Manihiki Atoll, Cook Islands, central Pacific Ocean

With a high magnifications lens, an astronaut photographed almost the entire 10.5-km long (6.5 mi) Manihiki Island in the middle of the Pacific Ocean. Manihiki is one of the large islands in the remote Cook Island chain. From space it has the hallmarks of a classic atoll--with its fringing coral reef and a central lagoon. The coral lives in the warm, shallow waters which appear as the light blue zones around the main coastline and the numerous small islets within the lagoon. Most of the main atoll is made of sandy beaches without vegetation and appear white or cream due to dead coral broken up by waves. Soils develop on the highest parts and these support dense stands of dark green trees. A few clouds cast shadows on the water.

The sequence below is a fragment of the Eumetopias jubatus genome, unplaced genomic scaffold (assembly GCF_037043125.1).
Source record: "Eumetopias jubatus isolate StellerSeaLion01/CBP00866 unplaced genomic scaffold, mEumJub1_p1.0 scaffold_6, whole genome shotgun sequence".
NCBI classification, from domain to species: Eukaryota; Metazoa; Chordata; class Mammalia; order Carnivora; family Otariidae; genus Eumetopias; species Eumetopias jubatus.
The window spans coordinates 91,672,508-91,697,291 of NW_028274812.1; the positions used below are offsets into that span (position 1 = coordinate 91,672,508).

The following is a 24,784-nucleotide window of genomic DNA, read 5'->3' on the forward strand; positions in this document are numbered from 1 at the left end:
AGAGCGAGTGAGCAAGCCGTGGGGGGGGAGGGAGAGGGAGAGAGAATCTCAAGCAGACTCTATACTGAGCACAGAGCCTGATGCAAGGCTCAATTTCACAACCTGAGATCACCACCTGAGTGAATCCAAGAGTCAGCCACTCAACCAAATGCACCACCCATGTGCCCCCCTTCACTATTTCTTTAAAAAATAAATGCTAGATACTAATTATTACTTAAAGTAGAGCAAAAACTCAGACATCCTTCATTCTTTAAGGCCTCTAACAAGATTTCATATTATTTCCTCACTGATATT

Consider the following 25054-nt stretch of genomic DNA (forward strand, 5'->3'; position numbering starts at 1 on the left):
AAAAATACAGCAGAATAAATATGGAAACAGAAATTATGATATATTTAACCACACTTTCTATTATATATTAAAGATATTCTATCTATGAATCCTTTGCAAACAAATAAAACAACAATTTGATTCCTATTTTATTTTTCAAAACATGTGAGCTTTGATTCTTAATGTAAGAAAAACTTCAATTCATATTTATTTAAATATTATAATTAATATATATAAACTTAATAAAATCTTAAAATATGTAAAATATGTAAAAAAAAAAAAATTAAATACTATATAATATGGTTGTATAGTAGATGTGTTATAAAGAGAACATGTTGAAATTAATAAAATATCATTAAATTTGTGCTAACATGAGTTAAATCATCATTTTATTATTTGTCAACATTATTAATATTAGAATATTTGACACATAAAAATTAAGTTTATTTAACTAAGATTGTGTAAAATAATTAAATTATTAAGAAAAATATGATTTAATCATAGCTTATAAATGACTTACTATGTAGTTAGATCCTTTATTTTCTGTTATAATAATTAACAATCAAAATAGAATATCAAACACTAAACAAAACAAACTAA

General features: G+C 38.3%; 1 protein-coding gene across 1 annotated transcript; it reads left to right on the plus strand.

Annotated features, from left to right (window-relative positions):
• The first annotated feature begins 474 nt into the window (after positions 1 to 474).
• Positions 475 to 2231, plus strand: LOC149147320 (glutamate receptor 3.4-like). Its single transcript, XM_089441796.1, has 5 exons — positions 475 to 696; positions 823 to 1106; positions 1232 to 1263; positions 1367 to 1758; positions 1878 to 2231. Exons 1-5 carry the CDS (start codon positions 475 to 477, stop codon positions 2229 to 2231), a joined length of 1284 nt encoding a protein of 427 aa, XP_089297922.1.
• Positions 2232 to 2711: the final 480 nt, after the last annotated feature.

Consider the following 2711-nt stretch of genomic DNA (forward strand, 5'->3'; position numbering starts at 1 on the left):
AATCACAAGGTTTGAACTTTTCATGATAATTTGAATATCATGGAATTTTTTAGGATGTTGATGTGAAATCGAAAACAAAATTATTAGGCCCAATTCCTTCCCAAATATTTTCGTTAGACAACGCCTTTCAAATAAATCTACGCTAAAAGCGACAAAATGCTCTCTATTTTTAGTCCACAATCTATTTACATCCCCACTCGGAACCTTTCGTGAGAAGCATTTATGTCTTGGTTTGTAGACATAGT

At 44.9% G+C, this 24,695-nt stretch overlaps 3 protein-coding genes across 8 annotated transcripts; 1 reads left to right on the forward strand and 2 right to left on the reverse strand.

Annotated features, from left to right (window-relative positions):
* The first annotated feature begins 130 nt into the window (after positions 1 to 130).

Two small towns - Tauhunu and Tukao ( image lower left and top left) - appear as clusters of small bright patches etched into the forest. Aircraft land at the runway at Tukao after flying from New Zealand 3650 km (2270 mi) to the southwest. Tourism is the main economic activity, with diving in the lagoon and fishing in the waters outside the lagoon as the major attractions. Manihiki also produces rare black pearls produced by the local species of oyster.

The Cook Islands are an independent nation, in "free association" with New Zealand. The population is small (15,000 in 2011) mainly on Manihiki and the 14 other larger islands. With greater opportunity available in New Zealand more than 60,000 Cook Islanders lived there by 2013.

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This service is provided by the International Space Station program and the JSC Earth Science & Remote Sensing Unit, ARES Division, Exploration Integration Science Directorate.
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